Community conversations are taking place, hosted by the Immigrant Centre, to address the needs of approximately 200 Syrian refugees that are expected to be in the City by the end of February.
Frank Bauer of the Central Alberta Refugee Effort (C.A.R.E.) said the community is expecting between 200 and 210 government-sponsored refugees in the City in the next few months. Conversations are being held to develop solutions to issues such as inadequate affordable housing, health care needs, education needs and helping people adjust to the community.
“I’ve been impressed with the overall response of the community,” Bauer expressed.
“There are so many people who spontaneously contact us to ask, ‘Is there anything we can do to help?’ Individuals and organizations have started initiatives to help by collecting donations to help support these 200-210 refugees that we expect. I’m really impressed and I’m really happy with that.”
Last week a stakeholder meeting was held by Catholic Social Services (CSS) that provided a space to develop ideas and working groups to address issues in the community surrounding the acceptance of refugees. Red Deer is not new to accepting refugees, but this high number of refugees will require creative thinking to accommodate, officials have said.
Issues such as housing, health care, child care and more were discussed last week.
“Looking at housing, there is a problem overall with the regular number of refugees we are receiving into Red Deer – which is around 60-70 people a year. To find affordable housing is going to be a big challenge. There are low vacancy rates and the cost of housing is very high in relation to the allowances that refugees will get from the government,” Bauer said.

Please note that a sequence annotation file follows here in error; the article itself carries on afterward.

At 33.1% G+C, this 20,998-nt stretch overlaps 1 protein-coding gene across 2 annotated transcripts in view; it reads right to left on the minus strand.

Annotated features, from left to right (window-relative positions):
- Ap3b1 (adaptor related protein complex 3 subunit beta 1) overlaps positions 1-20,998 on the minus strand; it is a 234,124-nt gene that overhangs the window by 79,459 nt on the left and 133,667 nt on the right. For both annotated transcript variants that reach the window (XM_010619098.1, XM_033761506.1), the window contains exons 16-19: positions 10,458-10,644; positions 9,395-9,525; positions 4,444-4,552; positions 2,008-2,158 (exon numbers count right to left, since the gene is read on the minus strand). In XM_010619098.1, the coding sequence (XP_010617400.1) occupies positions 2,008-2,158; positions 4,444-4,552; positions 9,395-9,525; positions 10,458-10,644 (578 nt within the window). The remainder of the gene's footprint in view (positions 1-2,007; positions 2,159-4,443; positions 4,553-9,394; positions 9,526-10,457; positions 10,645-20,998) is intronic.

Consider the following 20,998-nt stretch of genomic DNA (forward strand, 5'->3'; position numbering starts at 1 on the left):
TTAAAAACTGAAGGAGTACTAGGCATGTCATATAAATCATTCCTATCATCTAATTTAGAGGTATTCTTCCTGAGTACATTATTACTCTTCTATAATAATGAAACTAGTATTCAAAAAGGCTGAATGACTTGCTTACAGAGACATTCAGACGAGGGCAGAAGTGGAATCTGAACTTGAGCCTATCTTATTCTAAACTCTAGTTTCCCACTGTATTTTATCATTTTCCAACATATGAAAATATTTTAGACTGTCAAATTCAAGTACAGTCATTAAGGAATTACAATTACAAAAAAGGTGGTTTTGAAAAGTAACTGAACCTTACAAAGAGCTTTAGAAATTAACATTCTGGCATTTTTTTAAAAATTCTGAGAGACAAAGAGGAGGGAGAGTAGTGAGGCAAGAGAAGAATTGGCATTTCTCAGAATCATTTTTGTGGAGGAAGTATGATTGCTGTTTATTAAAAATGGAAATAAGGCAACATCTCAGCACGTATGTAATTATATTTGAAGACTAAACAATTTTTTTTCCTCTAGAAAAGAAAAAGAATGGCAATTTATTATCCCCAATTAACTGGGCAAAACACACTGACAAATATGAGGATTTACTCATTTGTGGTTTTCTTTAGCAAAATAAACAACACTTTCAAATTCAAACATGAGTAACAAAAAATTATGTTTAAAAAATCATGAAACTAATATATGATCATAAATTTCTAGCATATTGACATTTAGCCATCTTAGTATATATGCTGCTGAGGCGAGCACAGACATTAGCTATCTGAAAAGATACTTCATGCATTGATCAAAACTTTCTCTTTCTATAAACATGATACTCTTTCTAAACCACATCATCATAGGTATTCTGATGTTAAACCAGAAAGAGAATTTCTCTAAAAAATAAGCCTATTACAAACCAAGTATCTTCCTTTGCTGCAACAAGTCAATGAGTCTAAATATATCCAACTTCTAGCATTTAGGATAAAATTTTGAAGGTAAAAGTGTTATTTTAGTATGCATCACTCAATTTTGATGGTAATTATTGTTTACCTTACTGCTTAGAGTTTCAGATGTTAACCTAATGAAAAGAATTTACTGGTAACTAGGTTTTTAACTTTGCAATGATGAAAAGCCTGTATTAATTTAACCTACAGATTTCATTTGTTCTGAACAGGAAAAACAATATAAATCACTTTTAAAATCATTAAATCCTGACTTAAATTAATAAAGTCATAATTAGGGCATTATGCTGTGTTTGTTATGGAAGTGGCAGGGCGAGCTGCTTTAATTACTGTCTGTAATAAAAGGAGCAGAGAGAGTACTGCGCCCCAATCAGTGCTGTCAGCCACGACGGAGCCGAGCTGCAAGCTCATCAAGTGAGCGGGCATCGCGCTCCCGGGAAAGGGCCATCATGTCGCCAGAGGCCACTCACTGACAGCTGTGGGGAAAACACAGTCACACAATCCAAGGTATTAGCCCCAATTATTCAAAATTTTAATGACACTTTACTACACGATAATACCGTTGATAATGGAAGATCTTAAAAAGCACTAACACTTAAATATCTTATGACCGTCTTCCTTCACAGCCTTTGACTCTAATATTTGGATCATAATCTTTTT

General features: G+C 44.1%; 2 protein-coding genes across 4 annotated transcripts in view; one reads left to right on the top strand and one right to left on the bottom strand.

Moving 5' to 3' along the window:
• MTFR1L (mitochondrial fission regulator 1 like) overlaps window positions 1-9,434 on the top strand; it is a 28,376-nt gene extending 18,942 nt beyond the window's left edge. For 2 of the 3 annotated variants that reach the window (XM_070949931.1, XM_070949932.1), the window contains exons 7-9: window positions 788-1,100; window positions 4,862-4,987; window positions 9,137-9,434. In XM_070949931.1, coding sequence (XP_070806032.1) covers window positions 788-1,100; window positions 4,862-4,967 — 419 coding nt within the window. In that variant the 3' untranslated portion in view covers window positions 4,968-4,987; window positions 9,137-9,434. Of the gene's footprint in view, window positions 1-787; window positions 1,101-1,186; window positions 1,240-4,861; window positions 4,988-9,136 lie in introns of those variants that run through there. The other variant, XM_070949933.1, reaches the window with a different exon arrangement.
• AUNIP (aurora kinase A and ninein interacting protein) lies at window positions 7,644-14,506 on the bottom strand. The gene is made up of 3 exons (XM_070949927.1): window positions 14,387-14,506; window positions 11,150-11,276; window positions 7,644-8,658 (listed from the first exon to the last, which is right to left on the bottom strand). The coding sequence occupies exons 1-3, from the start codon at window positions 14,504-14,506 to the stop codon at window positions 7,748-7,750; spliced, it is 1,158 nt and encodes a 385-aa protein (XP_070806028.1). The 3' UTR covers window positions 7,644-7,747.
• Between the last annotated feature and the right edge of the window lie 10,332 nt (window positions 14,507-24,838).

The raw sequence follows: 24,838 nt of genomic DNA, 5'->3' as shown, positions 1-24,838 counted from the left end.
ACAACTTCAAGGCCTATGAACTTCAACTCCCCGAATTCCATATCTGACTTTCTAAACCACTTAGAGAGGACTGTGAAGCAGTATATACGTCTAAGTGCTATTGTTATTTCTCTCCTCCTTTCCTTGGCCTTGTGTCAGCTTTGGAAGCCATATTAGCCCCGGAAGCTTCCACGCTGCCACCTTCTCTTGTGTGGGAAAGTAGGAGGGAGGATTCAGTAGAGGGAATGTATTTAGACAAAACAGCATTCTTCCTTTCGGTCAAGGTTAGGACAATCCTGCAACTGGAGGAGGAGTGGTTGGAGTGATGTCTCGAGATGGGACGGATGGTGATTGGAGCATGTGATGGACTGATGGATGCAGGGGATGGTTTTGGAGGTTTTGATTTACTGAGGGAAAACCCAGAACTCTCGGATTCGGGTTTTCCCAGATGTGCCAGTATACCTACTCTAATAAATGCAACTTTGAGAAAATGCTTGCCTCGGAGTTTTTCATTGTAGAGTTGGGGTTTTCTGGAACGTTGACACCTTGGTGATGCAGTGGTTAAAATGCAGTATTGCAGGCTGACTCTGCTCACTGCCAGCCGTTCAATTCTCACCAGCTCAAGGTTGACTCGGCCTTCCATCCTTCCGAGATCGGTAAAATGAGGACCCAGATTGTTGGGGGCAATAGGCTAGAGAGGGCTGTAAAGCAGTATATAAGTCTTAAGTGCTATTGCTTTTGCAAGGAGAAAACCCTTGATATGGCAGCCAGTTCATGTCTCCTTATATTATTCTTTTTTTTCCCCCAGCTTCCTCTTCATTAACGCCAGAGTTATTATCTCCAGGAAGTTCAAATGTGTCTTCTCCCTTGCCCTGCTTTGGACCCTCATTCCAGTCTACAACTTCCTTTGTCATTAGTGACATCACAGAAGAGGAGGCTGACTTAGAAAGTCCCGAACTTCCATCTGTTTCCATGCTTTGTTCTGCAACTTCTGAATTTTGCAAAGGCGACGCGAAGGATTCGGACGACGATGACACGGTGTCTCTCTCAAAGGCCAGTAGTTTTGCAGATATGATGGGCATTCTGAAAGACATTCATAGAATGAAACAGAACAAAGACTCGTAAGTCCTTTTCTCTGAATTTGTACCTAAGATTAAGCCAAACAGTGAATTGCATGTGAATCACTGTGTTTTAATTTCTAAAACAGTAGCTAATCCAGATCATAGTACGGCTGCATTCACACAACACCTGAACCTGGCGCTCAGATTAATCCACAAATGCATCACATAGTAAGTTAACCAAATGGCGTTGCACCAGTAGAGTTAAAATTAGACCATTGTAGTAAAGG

“Another challenge is education. If the projections are still correct that we will receive between 200 and 210 refugees out of the total of 25,000 coming to Canada, based on the family sizes and demographics of Middle Eastern families, we can except between 90 and 100 school-age kids coming to Red Deer. Trying to find a spot for them in the school system will be a challenge.”
Bauer explained as these issues arose, the meeting attendees formed groups made up of individual citizens, organizations and representatives to move forward with resolutions.
“Health is another challenge as well. There is already a shortage of family doctors, let alone family doctors who speak any Arabic,” Bauer said. “Out of these 200 refugees, it’s estimated that between 70-80 adults will need some kind of English as a Second Language (ESL) training as well. We’re filled there already.”
Bauer said from the discussion, several working groups have been formed to address some of these solutions and bring them to a reality.
He added the Immigrant Centre is receiving an impressive number of inquiries by phone, email and correspondence to their web site where people are saying, “What can I do to help?” and are wanting to provide donations.
Issues such as living accommodations, donations, and other suggestions on how to assist Syrian refugees are being channeled through the Immigrant Centre. Bauer said the agency will be one of the first notified when government-sponsored refugees enter the City.
“C.A.R.E. and CSS are registering anyone who wants to volunteer in any capacity,” Bauer said.
“They can contact us and we will put them on a list and as soon as we know more about Syrian refugees arriving, we will be in touch with these people.
“It can be in any form of help – temporary transportation, being a friendly, welcoming family or individual, any Arabic speaking people – which will be a great need – that will all be coordinated through C.A.R.E. and CSS.”
Additional information on assisting refugees can be found on the City of Red Deer web site.